• Wolf – vocal; Sumlin – rhythm guitar; Clapton – lead guitar; Stewart – piano; Wyman – bass; Watts – drums.
  8. "Do The Do" (extended alternate take) – 5:44 (recorded May 6, 1970)
    • Wolf – vocal; Sumlin – rhythm guitar; Clapton – lead guitar; Stewart – piano; Wyman – bass, cowbell; Watts – drums.
  9. "Poor Boy" (alternate lyrics mix) – 4:27 (recorded May 4, 1970)
    • Wolf – vocal; Carp – harmonica; Sumlin – rhythm guitar; Clapton – lead guitar; Winwood – piano; Wyman – bass; Watts – drums.
  10. "I Ain't Superstitious" (alternate mix) – 3:53 (recorded May 2, 1970)
    • Wolf – vocal; Sumlin – rhythm guitar; Clapton – lead guitar; Winwood – piano; Voorman – bass; Starr – drums; Sandke – trumpet; Lansing, Miller – saxophones; Wyman – cowbell.
  11. "What A Woman" (alternate mix with organ overdub) – 3:10 (recorded May 7, 1970)
    • Wolf – vocal; Carp – harmonica; Sumlin – rhythm guitar; Clapton – lead guitar; Stewart – piano; Winwood – organ; Wyman – bass; Watts – drums.[12]
  12. "Rockin' Daddy" (alternate mix) – 3:58 (recorded May 4, 1970)
    • Wolf – vocal; Sumlin – rhythm guitar; Clapton – lead guitar; Stewart – piano; Upchurch – bass; Watts – drums.

Charts[edit]

Chart (1971) Peak
position
US Billboard 200[13] 79
US Billboard R&B Albums[13] 28
Chart (2003) Peak
position
US Billboard Blues Albums[14] 6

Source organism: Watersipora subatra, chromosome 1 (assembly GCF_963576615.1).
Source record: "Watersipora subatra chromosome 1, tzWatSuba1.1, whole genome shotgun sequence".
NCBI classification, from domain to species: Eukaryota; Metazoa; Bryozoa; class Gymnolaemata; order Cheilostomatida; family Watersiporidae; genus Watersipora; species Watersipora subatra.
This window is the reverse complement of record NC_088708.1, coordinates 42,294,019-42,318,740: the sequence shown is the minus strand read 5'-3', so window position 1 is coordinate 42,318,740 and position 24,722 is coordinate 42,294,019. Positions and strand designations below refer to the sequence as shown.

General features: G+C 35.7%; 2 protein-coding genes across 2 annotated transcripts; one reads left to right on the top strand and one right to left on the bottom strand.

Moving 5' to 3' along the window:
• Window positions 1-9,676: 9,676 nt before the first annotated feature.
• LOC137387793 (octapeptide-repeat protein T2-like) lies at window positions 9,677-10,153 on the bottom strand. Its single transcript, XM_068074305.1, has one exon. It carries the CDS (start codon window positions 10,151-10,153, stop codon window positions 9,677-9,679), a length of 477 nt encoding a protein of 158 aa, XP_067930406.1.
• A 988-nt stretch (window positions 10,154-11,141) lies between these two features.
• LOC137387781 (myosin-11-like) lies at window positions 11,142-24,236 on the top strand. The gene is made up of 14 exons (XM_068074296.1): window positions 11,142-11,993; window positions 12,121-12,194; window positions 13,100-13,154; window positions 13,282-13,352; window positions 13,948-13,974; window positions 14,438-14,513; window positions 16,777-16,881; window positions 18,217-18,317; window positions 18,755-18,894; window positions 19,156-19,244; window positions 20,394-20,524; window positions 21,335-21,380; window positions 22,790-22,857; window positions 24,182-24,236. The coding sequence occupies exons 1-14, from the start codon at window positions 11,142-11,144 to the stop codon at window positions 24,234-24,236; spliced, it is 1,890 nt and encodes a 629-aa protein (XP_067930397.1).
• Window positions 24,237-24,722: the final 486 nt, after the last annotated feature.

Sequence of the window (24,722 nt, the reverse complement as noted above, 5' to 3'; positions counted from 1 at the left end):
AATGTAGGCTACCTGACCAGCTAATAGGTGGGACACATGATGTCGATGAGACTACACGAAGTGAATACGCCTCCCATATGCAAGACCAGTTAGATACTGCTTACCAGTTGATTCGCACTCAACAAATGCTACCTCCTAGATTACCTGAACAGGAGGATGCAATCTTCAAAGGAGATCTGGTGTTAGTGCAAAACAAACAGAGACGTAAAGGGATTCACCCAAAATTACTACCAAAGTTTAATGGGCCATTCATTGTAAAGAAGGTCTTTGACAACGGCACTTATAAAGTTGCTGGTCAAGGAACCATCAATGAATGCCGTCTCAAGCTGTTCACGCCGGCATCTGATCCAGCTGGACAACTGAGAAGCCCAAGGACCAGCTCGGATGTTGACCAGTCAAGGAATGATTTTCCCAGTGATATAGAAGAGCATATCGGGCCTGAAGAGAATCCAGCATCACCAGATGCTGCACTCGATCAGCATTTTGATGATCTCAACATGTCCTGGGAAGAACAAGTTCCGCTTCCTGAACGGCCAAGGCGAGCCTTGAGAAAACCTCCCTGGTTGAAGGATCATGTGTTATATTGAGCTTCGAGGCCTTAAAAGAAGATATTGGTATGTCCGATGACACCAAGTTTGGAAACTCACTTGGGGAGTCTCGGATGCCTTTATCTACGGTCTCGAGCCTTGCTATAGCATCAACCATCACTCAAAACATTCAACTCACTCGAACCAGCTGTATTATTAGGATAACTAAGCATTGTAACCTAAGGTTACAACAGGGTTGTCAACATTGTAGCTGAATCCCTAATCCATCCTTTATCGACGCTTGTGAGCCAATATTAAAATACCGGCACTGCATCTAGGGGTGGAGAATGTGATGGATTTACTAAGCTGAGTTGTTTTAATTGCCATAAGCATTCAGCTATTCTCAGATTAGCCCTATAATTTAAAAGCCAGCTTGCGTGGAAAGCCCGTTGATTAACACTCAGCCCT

References[edit]

  1. ^ a b Schumacher, Michael (1995). "Chapter 6: Why Does Love Got to Be So Sad? (1969–70)". Crossroads: The Life and Music of Eric Clapton (1st ed.). New York City, New York: Hyperion. pp. 137–141. ISBN 0-7868-6074-X. 
  2. ^ The London Howlin' Wolf Sessions, Deluxe Edition, MCA 088 112 985-2, 2002. Liner Notes, p. 4. According to the notes, Dayron stated that the plan "was hatched in '69 or '70." His dates and concerts must be confused; Bill Graham moved the Fillmore from its original location to become the Fillmore West in 1968, the same year Cream played its farewell concerts and Bloomfield quit Electric Flag, having left the Butterfield Band previously. It is possible that Dayron saw Clapton backstage at one of the recorded Al Kooper/Bloomfield shows at the Fillmore West in September 1968, or saw Bloomfield backstage at a Blind Faith concert in Oakland in August 1969, or even in Chicago the previous month, but in 1969 or 1970 he could not have seen either Cream or Electric Flag as neither group existed at that time.
  3. ^ Deluxe Ed., liners, pp. 5–6.
  4. ^ Deluxe Ed., liners, pp. 22–24.
  5. ^ Deluxe Ed., liners, pp. 8–9.
  6. ^ Castleman, Harry; Podrazik, Walter J. (1977). "1971 – My Sweet Lord, He's So Fine". All Together Now – The First Complete Beatles Discography 1961–1975 (Second ed.). New York: Ballantine Books. p. 103. ISBN 0-345-25680-8. 
  7. ^ Deluxe Ed., liners, p. 9.
  8. ^ Deluxe Ed., liners, p. 18.
  9. ^ Wyman and Watts are the only personnel listed with credits for additional percussion, although given their lack of presence for the May 2 sessions and assuming Wyman was not overdubbed later, the cowbell could have been played by one of the many other musicians at the sessions, possibly Carp. Unless of course it was Christopher Walken.
  10. ^ Song actually written by the Mississippi Sheiks, recorded Shreveport, Louisiana, in 1930. Gray, Michael, The Bob Dylan Encyclopedia. London, Continuum Publishing, pp. 460–462.
  11. ^ If Sumlin indeed plays on this track, he is mixed so low as to be inaudible.
  12. ^ This assumes a Winwood overdub on a take with Stewart on piano, Stewart subsequently mixed out of the released version.
  13. ^ a b "Howlin' Wolf - Billboard Albums". Allmusic. United States: Rovi Corporation. Retrieved December 5, 2010. 
  14. ^ "The London Howlin' Wolf Sessions (Deluxe Edition)". Billboard. Retrieved December 5, 2010.